Order, Chaos, and Jesus

What does the Joker and Luke Skywalker have in common?  They both oppose order: be it rational order in Gotham City, or the Empire's New Order.

But don't take my word for it. When two blogs that I follow type up very similar posts, I have to wonder if they are reading each other (actually, I know they do).

But check out these quick hits because anytime theology, Batman, and Star Wars are in the same post, you know it's gonna be good.

Blake HugginsThe Joker was/is right .  He writes about the Joker quote while he was in the hospital room with Two-Face.  But he had this tidbit which caused me to think a bit:

[W]e had all been conditioned to go along with “the plan,” even if, as The Joker notes, the plan is horrifying. The plan was indeed horrifying, but most everyone went right along with it because the establishment said so and had, in effect, manufactured the consent of the masses beforehand. 
It seems to me that unless this hegemony of thought is somehow subverted, not necessarily by complete chaos, but by intentional anarchic acts of liberative resistance and inquiry, the established Order will continue to see that everything goes according to plan.
Jonathan Brink: Order v. Chaos .  He writes about Darth Vader's plan to bring Order to the Galaxy, which Luke rejects and parallels it to the existence of Dictators and evil men in a world that God brought "order" to in Creation:
[W]e’re left with the same question Darth Vader presents to Luke. “Join me and we can bring order to this planet.” Taking these men down seems right. But in doing so, we’re left with the question of which side we’re joining. Is control and order really the answer? Is force really the most restorative pathway?
Because once I join the effort to control, I then approve of its measure. If I approve of the killing of these people, to remove what seems like the chaos of the universe, I approve of the removal of me the moment I create chaos. And that line of order becomes entirely subjective on any side. It can be moved at any time based upon whim and circumstance, or as the men above choose. And what eventually occurs is a culture based in fear, not freedom. The order that was supposed to happen occurs, if only for a select group of people. As long as we’re on the good side, we’re safe. But step over the line and we’re at risk.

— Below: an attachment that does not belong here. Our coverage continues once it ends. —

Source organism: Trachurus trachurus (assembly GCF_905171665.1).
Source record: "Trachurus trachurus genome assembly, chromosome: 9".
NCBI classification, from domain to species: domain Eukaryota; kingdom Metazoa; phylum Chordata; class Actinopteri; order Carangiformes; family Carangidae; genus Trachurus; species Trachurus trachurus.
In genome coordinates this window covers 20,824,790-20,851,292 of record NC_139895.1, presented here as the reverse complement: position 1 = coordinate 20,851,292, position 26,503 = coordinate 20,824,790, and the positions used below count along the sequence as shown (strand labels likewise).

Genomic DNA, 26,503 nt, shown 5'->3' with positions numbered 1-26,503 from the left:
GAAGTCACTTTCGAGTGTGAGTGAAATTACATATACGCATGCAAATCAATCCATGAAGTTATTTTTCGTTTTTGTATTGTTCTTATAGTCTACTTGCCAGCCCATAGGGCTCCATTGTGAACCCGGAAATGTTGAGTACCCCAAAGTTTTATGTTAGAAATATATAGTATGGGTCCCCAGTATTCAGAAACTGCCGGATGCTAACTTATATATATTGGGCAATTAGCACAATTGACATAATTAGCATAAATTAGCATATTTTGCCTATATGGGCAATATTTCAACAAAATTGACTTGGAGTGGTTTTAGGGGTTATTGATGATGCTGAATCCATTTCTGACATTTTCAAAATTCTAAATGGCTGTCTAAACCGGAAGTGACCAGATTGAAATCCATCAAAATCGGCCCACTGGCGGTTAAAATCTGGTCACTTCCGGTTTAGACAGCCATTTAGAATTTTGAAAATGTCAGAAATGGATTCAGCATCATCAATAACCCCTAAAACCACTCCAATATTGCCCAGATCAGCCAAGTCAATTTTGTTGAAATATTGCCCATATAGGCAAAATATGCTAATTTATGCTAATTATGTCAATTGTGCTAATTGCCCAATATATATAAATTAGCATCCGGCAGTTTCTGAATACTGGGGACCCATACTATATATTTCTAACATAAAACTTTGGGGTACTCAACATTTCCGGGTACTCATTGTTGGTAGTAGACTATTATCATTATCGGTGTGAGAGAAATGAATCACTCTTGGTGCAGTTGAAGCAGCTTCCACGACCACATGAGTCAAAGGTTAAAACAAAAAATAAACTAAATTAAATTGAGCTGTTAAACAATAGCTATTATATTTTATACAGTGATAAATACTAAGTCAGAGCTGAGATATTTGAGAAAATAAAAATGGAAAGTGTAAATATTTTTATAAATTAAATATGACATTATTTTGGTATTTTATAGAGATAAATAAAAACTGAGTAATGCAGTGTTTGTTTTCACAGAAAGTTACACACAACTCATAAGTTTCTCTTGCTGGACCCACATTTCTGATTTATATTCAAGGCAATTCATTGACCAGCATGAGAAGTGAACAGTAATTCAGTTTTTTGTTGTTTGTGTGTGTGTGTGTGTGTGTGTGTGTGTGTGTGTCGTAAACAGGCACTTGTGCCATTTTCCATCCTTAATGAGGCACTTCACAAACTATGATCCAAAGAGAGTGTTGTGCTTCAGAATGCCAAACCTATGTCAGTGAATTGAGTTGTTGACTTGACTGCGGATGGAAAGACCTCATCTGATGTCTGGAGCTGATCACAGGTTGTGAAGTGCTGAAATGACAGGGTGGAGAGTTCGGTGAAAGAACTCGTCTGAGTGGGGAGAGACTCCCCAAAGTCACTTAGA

Done reading?  Good.  Thoughts?

  1. Think about religion and politics abuses like these idiot pastors.  By amassing political power into the church, they risk prescribing Christian behavior instead of embracing our human freedom to choose it.  And that's a failure of the church even if it results in outlawed "unChristian" behavior.
  2. Think about church growth.  By systematically encouraging church growth through marketing principles with an "ends justify the means" paradigm, we risk Order overturning the chaotic relationships that often result in Christian discipleship.  
  3. Think about pastors and church leaders.  Do you regard them as prophetic in every word they say?  I have to wrestle with and challenge even my closest of prophetic friends, because I won't let them sell me a plan that I'm not with.  
  4. Think about Jesus.  Better yet, read what both these bloggers write about Jesus and Order.  
Blake : maybe Jesus has more in common with the Joker than we are willing to admit. Indeed, perhaps Jesus goes even further than the Joker by actually taking on the violence of the established Order and unmasking it for what it is — and the best part is that he, unlike the Joker, refuses to play by the rules of the Order, that is, by participating in violence. Thus, Jesus is the ultimate villian of the established Order.
Jonathan : I keep thinking of the moments Jesus is standing in front of Herod and dying on the cross. He could have assumed control and brought order to the world. But to do so would be to go against love. Instead he established a world based in chaos that allows people to harm each other. But more importantly, he provides the ability to transcend that chaos through love by the power of His Spirit. It’s a culture based in the exact opposite, in freedom not in fear.

I've got a lot to think about.  I don't really have a well-thought-out plan of how to respond to these excellent (and geeky) posts.  Do you?
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